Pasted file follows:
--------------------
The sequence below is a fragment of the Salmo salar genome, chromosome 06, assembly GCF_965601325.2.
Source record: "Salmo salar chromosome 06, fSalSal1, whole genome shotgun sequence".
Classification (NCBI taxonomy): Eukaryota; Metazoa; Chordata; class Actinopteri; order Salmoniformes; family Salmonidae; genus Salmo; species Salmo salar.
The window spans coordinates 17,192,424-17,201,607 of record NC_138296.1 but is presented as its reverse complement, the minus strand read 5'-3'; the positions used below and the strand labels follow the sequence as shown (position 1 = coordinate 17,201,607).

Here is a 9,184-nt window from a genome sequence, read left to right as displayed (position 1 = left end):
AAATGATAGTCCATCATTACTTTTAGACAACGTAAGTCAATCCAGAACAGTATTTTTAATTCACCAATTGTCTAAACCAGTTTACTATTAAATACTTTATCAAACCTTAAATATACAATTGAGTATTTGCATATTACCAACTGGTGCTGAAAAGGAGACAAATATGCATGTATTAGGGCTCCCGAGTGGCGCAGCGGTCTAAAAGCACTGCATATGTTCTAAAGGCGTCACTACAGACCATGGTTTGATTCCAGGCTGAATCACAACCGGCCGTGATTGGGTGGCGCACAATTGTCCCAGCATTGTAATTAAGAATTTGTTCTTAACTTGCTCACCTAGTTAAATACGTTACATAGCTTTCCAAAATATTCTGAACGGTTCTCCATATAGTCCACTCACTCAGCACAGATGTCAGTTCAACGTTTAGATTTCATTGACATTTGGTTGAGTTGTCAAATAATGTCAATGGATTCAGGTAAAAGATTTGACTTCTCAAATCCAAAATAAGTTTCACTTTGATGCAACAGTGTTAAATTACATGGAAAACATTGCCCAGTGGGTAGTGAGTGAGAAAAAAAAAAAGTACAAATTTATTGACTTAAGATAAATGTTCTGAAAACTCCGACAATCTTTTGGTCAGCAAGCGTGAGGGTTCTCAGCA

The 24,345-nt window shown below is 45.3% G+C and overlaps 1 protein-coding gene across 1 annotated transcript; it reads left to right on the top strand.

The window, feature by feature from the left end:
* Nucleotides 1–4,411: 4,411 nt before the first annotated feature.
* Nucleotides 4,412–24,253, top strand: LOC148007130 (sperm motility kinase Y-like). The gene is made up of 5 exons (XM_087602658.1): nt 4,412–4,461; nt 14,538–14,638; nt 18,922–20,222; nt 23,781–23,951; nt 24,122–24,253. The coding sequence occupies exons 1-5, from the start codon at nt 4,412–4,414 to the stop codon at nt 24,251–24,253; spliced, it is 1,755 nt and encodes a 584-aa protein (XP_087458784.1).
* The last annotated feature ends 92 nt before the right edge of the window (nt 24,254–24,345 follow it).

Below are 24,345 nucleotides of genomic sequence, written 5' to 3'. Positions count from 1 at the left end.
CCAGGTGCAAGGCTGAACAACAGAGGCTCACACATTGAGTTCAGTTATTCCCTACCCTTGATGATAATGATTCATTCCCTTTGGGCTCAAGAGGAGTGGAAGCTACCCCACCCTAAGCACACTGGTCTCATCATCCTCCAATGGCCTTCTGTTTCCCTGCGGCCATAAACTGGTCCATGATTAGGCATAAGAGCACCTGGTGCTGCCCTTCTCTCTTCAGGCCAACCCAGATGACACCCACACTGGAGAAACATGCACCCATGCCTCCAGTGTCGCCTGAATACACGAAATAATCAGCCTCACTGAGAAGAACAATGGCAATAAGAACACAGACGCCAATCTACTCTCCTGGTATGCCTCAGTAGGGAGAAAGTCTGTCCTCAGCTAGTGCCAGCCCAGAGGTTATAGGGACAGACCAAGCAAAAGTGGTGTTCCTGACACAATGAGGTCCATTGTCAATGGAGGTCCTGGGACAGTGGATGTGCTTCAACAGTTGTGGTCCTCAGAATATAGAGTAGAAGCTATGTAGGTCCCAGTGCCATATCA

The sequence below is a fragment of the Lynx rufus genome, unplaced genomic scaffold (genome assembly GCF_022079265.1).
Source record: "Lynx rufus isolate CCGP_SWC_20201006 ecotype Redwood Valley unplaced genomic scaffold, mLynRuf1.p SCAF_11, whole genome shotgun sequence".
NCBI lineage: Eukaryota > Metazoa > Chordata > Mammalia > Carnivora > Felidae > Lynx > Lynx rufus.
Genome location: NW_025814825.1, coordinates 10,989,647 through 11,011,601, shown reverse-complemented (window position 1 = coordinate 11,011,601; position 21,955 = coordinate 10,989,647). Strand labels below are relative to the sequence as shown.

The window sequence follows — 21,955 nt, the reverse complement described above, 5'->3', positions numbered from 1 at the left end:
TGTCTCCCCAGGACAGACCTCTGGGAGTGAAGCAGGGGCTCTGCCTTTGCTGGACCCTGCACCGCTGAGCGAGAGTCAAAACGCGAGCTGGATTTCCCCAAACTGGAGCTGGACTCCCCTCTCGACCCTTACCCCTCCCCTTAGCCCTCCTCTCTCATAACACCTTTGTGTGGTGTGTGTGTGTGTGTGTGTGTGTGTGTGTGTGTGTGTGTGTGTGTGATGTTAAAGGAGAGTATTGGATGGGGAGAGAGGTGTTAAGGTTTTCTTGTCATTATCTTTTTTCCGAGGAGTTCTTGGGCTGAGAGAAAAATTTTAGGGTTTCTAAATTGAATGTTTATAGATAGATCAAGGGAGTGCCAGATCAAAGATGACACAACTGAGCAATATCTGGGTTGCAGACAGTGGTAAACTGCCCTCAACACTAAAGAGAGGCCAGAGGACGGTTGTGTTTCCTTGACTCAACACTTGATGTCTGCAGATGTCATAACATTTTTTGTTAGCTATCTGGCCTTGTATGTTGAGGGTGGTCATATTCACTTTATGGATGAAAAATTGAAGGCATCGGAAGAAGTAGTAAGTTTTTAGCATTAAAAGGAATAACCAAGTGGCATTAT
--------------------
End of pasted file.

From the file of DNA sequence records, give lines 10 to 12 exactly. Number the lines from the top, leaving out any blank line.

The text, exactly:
* Nucleotides 4,412–24,253, top strand: LOC148007130 (sperm motility kinase Y-like). The gene is made up of 5 exons (XM_087602658.1): nt 4,412–4,461; nt 14,538–14,638; nt 18,922–20,222; nt 23,781–23,951; nt 24,122–24,253. The coding sequence occupies exons 1-5, from the start codon at nt 4,412–4,414 to the stop codon at nt 24,251–24,253; spliced, it is 1,755 nt and encodes a 584-aa protein (XP_087458784.1).
* The last annotated feature ends 92 nt before the right edge of the window (nt 24,254–24,345 follow it).

Below are 24,345 nucleotides of genomic sequence, written 5' to 3'. Positions count from 1 at the left end.